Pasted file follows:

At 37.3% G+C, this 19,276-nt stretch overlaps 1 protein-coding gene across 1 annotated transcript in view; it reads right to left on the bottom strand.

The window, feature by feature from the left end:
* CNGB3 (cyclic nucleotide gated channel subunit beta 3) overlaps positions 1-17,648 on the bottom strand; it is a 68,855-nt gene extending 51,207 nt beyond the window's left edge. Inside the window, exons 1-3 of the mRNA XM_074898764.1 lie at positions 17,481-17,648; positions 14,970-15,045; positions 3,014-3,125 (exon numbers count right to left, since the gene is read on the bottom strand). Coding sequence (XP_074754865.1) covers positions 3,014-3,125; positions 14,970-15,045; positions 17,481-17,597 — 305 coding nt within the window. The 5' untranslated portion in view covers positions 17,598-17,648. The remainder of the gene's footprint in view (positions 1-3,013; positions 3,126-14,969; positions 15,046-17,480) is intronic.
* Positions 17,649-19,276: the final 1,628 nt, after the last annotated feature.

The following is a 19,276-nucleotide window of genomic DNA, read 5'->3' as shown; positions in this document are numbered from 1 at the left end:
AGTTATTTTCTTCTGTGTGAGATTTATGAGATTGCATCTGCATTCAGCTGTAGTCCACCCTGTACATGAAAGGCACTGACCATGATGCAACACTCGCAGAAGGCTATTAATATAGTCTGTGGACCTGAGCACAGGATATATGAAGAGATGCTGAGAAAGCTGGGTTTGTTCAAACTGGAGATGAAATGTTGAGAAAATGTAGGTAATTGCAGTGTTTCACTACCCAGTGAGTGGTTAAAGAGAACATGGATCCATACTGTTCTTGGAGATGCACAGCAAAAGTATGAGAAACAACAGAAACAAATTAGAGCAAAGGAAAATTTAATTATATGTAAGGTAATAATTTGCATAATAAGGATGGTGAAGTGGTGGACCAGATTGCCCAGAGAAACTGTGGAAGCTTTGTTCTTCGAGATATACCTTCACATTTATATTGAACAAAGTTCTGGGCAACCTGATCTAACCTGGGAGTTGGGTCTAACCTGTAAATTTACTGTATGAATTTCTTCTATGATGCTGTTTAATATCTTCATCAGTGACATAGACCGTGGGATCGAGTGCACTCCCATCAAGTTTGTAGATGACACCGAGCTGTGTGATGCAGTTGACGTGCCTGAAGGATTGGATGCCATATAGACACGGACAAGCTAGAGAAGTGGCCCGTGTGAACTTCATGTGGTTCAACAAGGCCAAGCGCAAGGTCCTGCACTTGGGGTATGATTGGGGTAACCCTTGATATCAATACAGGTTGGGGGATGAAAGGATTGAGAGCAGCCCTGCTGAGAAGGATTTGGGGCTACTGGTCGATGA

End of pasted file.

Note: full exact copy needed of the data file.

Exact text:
At 37.3% G+C, this 19,276-nt stretch overlaps 1 protein-coding gene across 1 annotated transcript in view; it reads right to left on the bottom strand.

The window, feature by feature from the left end:
* CNGB3 (cyclic nucleotide gated channel subunit beta 3) overlaps positions 1-17,648 on the bottom strand; it is a 68,855-nt gene extending 51,207 nt beyond the window's left edge. Inside the window, exons 1-3 of the mRNA XM_074898764.1 lie at positions 17,481-17,648; positions 14,970-15,045; positions 3,014-3,125 (exon numbers count right to left, since the gene is read on the bottom strand). Coding sequence (XP_074754865.1) covers positions 3,014-3,125; positions 14,970-15,045; positions 17,481-17,597 — 305 coding nt within the window. The 5' untranslated portion in view covers positions 17,598-17,648. The remainder of the gene's footprint in view (positions 1-3,013; positions 3,126-14,969; positions 15,046-17,480) is intronic.
* Positions 17,649-19,276: the final 1,628 nt, after the last annotated feature.

The following is a 19,276-nucleotide window of genomic DNA, read 5'->3' as shown; positions in this document are numbered from 1 at the left end:
AGTTATTTTCTTCTGTGTGAGATTTATGAGATTGCATCTGCATTCAGCTGTAGTCCACCCTGTACATGAAAGGCACTGACCATGATGCAACACTCGCAGAAGGCTATTAATATAGTCTGTGGACCTGAGCACAGGATATATGAAGAGATGCTGAGAAAGCTGGGTTTGTTCAAACTGGAGATGAAATGTTGAGAAAATGTAGGTAATTGCAGTGTTTCACTACCCAGTGAGTGGTTAAAGAGAACATGGATCCATACTGTTCTTGGAGATGCACAGCAAAAGTATGAGAAACAACAGAAACAAATTAGAGCAAAGGAAAATTTAATTATATGTAAGGTAATAATTTGCATAATAAGGATGGTGAAGTGGTGGACCAGATTGCCCAGAGAAACTGTGGAAGCTTTGTTCTTCGAGATATACCTTCACATTTATATTGAACAAAGTTCTGGGCAACCTGATCTAACCTGGGAGTTGGGTCTAACCTGTAAATTTACTGTATGAATTTCTTCTATGATGCTGTTTAATATCTTCATCAGTGACATAGACCGTGGGATCGAGTGCACTCCCATCAAGTTTGTAGATGACACCGAGCTGTGTGATGCAGTTGACGTGCCTGAAGGATTGGATGCCATATAGACACGGACAAGCTAGAGAAGTGGCCCGTGTGAACTTCATGTGGTTCAACAAGGCCAAGCGCAAGGTCCTGCACTTGGGGTATGATTGGGGTAACCCTTGATATCAATACAGGTTGGGGGATGAAAGGATTGAGAGCAGCCCTGCTGAGAAGGATTTGGGGCTACTGGTCGATGA